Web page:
# Obtaining large fft from smaller ffts

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Mayae
KVRian
Topic Starter
562 posts since 1 Jan, 2013 from Denmark
Lets say I have K M-sized dfts, how would I go on about obtaining a N sized dft (where N = K * M)? N and K will always be a power of 2.

example (in weird pseudo):

Code: Select all

``````M = 16
K = 4
N = M * K (64)

for i = 0 to K
dfts[i] = fft(x[i * M .. (i + 1) * M], M)

full_dft = fft(x[0 .. N], N)

// how to make dfts[0 .. K] == full_dft?``````
It should be possible, since most fft's work exactly this way. I suspect I need some sort of butterfly, although I'm unsure of how to implement it.

Miles1981
KVRian
1379 posts since 26 Apr, 2004 from UK
Yes, it's actually implementing the last pieces of the FFT algorithm (hopefully).
I haven't done the math, but try to do it by starting from the DFT and use a k-size butterfly. The thing is that the order of the samples you are using for the smaller FFTs may screw you.

avasopht
KVRist
163 posts since 19 Apr, 2014 from London
Hmm, but the twiddle factors are dependant on the number of input samples, meaning that the calculations would be different.

Plus the DIF would still require the smaller FFTs to require input samples from received by the other smaller FFTs (check the flow diagrams).

Mayae
KVRian
Topic Starter
562 posts since 1 Jan, 2013 from Denmark
Miles1981 wrote:Yes, it's actually implementing the last pieces of the FFT algorithm (hopefully).
I haven't done the math, but try to do it by starting from the DFT and use a k-size butterfly. The thing is that the order of the samples you are using for the smaller FFTs may screw you.
Yes, I always dreaded the day where I had to write my own FFT. But perhaps it is time.
avasopht wrote:Hmm, but the twiddle factors are dependant on the number of input samples, meaning that the calculations would be different.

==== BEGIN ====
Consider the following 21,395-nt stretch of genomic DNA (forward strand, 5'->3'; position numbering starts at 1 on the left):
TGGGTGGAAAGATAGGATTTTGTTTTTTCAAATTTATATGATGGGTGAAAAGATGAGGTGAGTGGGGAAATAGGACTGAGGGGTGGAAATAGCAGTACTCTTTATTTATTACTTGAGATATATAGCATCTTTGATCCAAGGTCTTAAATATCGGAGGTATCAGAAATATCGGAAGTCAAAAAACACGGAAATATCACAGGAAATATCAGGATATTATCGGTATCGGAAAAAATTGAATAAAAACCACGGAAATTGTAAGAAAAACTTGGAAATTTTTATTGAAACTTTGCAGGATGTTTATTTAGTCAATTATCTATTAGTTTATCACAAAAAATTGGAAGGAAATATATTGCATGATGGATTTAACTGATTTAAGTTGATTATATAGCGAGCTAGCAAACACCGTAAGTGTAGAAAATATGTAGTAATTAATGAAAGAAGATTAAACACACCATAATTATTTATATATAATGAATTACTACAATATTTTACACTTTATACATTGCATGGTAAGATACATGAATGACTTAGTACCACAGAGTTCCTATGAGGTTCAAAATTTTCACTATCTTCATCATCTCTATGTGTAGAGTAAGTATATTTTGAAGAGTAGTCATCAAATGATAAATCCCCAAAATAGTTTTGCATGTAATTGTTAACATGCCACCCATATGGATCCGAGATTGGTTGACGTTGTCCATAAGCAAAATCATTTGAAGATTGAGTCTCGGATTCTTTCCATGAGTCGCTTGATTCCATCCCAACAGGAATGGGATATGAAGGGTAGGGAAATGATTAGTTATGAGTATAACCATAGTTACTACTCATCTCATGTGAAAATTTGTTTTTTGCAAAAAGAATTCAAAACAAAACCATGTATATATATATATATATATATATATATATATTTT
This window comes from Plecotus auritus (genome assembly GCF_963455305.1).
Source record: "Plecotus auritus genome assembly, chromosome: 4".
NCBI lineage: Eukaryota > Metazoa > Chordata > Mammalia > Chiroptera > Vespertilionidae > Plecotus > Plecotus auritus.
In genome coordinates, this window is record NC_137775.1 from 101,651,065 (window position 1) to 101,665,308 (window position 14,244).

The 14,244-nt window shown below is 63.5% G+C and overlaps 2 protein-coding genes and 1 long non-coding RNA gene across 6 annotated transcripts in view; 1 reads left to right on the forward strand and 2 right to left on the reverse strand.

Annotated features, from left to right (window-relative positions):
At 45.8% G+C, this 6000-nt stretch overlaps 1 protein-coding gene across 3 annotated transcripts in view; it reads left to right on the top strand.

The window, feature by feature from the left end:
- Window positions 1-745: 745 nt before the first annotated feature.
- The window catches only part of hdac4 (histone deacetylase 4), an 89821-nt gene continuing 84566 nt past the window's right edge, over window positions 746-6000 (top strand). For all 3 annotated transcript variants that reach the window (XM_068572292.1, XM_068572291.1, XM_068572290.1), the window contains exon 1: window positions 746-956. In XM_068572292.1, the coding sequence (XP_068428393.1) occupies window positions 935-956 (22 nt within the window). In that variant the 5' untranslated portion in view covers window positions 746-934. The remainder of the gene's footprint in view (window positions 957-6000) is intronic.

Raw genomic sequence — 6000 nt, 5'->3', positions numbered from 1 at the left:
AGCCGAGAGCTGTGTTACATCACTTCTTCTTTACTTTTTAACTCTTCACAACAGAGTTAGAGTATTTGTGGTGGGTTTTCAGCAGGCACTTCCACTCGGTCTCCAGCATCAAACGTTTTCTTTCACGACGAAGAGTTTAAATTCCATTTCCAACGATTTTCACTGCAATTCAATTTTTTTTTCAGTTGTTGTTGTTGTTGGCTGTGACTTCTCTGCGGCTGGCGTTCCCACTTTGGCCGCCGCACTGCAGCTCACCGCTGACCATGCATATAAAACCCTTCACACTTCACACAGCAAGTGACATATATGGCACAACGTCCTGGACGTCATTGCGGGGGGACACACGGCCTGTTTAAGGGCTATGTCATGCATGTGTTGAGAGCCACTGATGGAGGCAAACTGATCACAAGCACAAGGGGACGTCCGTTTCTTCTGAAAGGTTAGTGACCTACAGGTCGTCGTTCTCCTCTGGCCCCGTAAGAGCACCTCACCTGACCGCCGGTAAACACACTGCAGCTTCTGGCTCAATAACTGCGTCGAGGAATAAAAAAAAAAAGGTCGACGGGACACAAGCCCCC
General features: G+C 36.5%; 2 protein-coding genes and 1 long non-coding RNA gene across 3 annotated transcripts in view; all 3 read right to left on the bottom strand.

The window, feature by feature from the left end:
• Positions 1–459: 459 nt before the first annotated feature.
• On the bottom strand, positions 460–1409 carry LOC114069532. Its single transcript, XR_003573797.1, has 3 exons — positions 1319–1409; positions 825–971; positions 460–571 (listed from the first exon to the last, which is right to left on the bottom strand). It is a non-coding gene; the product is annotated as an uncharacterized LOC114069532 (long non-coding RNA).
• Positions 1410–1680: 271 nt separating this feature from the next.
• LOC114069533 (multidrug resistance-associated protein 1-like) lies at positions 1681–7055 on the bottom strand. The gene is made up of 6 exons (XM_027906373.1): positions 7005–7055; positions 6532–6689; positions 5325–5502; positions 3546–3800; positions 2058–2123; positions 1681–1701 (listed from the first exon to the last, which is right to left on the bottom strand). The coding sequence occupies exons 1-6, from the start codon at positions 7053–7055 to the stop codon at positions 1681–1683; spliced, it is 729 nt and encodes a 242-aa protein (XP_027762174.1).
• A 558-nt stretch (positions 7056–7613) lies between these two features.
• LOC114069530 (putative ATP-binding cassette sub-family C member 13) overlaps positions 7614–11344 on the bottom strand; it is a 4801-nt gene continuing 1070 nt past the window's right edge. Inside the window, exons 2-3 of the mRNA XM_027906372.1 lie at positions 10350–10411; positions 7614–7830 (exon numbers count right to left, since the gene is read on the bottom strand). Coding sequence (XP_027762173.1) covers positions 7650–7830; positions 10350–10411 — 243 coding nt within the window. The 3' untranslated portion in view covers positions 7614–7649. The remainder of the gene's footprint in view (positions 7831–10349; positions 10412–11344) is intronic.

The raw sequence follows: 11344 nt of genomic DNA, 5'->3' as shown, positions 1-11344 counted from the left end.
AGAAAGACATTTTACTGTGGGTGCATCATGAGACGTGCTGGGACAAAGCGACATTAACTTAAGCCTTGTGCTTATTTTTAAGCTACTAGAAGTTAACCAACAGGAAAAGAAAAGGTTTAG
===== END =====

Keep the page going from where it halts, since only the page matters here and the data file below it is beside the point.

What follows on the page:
Plus the DIF would still require the smaller FFTs to require input samples from received by the other smaller FFTs (check the flow diagrams).
Yeah I'm realizing now it isn't as easy as I thought it would be. FFTs utilize recursion by computation of even and odd samples, not N/2 blocks.

Miles1981
KVRian
1379 posts since 26 Apr, 2004 from UK
Actually, it's not that complicated once you have the math. The most daunting part is reording the data at the end (because before it's loops on blocks and these loops swap the even and odd parts).

avasopht
KVRist
163 posts since 19 Apr, 2014 from London
I just happen to have a written a very fast bit reversal table generator (in case it's ever needed).

But going back to the desired task at hand, Decimation in Frequency divides the task into N/2 children unlike Decimation in Time which divides by odd/even. Unfortunately the recursion still requires input from both blocks meaning that you cannot combine smaller FFTs. Also as mentioned before, the twiddle factors don't match up.

JCJR
KVRAF
3080 posts since 17 Apr, 2005 from S.E. TN
I've wondered if crude mulrirate-- Harmonic 0 of a small fft has everything below harmonic 1. Maybe collect a bunch of harmonic 0 from the little fft's, and fft that array of harmonic 0's for the longer term lower frequencies?

camsr
KVRAF
7239 posts since 17 Feb, 2005
JCJR wrote:I've wondered if crude mulrirate-- Harmonic 0 of a small fft has everything below harmonic 1. Maybe collect a bunch of harmonic 0 from the little fft's, and fft that array of harmonic 0's for the longer term lower frequencies?
How could that make sense? The result of the FFT is a scalar value of amplitude and phase, not frequency.

JCJR
KVRAF
3080 posts since 17 Apr, 2005 from S.E. TN
camsr wrote:
JCJR wrote:I've wondered if crude mulrirate-- Harmonic 0 of a small fft has everything below harmonic 1. Maybe collect a bunch of harmonic 0 from the little fft's, and fft that array of harmonic 0's for the longer term lower frequencies?
How could that make sense? The result of the FFT is a scalar value of amplitude and phase, not frequency.
Thanks Camsr

Maybe makes no sense at all. Perhaps wavelets or other multirate would be better.

If it worked, harmonic spacing might be "inconvenient".

Harmonic 0 is the level of dc. Was thinking for instance if you do a series of 16 sample fft- The harmonic 0 of each tiny fft is the instantaneous dc of that little bunch of samples. After performing 16 tiny fft, the resulting array of harmonic 0 values might be like a lowpassed, lower rate signal which you could fft again.